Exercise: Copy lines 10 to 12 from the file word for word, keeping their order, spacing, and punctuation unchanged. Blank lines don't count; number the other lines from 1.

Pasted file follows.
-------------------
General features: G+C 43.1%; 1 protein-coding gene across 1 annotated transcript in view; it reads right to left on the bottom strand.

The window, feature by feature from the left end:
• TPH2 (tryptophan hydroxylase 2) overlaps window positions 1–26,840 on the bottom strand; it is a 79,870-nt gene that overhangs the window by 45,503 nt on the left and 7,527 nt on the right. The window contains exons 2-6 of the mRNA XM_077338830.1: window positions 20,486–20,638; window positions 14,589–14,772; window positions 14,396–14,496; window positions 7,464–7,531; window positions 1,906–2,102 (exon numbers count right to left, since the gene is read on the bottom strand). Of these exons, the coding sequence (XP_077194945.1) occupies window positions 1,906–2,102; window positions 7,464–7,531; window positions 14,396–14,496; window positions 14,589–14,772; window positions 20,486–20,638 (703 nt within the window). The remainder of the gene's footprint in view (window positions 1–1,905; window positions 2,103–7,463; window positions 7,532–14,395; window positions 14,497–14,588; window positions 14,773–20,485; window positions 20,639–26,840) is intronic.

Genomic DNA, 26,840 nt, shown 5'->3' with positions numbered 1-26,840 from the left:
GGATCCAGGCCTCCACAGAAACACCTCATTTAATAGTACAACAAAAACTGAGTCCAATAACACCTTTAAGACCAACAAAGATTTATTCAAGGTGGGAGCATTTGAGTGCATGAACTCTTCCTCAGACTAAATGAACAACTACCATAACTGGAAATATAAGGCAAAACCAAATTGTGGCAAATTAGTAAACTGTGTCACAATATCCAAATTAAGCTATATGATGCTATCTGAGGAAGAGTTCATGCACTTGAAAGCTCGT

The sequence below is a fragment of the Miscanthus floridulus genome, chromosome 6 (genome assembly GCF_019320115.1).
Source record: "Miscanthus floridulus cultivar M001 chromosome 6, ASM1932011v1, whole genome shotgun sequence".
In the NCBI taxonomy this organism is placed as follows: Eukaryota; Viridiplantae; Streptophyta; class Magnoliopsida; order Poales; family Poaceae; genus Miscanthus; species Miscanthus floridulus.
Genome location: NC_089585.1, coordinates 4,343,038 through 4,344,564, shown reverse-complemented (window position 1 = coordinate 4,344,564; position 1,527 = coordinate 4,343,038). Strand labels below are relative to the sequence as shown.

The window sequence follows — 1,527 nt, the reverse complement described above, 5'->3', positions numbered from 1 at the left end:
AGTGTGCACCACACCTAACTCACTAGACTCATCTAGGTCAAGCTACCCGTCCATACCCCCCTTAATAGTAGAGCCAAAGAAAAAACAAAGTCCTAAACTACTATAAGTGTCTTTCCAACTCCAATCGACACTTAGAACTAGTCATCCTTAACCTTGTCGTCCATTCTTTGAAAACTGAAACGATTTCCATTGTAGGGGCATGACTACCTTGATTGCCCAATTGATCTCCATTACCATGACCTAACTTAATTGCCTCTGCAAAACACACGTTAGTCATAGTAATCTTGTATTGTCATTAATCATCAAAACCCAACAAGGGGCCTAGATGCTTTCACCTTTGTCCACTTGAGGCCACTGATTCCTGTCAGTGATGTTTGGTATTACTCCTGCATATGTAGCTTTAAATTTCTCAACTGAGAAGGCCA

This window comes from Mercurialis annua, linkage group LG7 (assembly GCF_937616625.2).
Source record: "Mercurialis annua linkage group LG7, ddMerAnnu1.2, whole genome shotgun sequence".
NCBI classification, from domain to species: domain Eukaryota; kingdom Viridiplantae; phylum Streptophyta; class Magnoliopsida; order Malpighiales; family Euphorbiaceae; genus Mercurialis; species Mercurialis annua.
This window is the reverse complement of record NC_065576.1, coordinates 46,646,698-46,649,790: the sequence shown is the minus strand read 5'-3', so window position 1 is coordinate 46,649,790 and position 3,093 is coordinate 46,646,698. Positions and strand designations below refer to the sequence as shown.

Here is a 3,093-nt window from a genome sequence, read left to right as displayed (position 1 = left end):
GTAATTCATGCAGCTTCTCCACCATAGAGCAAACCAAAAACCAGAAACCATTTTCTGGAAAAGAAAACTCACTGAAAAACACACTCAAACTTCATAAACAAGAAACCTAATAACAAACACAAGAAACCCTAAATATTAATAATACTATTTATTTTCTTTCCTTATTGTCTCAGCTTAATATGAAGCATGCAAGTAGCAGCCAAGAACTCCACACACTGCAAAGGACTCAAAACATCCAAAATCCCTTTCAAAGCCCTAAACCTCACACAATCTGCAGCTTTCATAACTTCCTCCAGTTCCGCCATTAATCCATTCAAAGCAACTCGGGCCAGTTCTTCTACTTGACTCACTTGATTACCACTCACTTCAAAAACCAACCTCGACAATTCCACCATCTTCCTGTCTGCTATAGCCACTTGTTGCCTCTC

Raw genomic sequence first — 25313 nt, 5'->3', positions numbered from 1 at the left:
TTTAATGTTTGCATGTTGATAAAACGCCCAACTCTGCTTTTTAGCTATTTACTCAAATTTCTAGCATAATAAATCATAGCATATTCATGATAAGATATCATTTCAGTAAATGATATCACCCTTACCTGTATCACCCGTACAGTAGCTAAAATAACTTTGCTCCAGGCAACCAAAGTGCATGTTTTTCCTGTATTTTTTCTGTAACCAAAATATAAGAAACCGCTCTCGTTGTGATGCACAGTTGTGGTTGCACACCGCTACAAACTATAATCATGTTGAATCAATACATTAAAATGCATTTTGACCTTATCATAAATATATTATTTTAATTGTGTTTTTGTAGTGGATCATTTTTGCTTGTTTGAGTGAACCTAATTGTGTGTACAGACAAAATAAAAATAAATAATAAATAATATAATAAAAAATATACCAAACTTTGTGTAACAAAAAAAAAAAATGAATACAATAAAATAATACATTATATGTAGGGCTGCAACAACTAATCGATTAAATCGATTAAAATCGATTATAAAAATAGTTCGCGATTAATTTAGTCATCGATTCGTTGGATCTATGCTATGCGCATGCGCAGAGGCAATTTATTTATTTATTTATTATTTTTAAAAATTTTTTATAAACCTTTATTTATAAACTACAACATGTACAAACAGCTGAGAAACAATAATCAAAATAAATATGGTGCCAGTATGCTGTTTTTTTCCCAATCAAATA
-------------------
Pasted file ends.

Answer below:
The window sequence follows — 1,527 nt, the reverse complement described above, 5'->3', positions numbered from 1 at the left end:
AGTGTGCACCACACCTAACTCACTAGACTCATCTAGGTCAAGCTACCCGTCCATACCCCCCTTAATAGTAGAGCCAAAGAAAAAACAAAGTCCTAAACTACTATAAGTGTCTTTCCAACTCCAATCGACACTTAGAACTAGTCATCCTTAACCTTGTCGTCCATTCTTTGAAAACTGAAACGATTTCCATTGTAGGGGCATGACTACCTTGATTGCCCAATTGATCTCCATTACCATGACCTAACTTAATTGCCTCTGCAAAACACACGTTAGTCATAGTAATCTTGTATTGTCATTAATCATCAAAACCCAACAAGGGGCCTAGATGCTTTCACCTTTGTCCACTTGAGGCCACTGATTCCTGTCAGTGATGTTTGGTATTACTCCTGCATATGTAGCTTTAAATTTCTCAACTGAGAAGGCCA

This window comes from Mercurialis annua, linkage group LG7 (assembly GCF_937616625.2).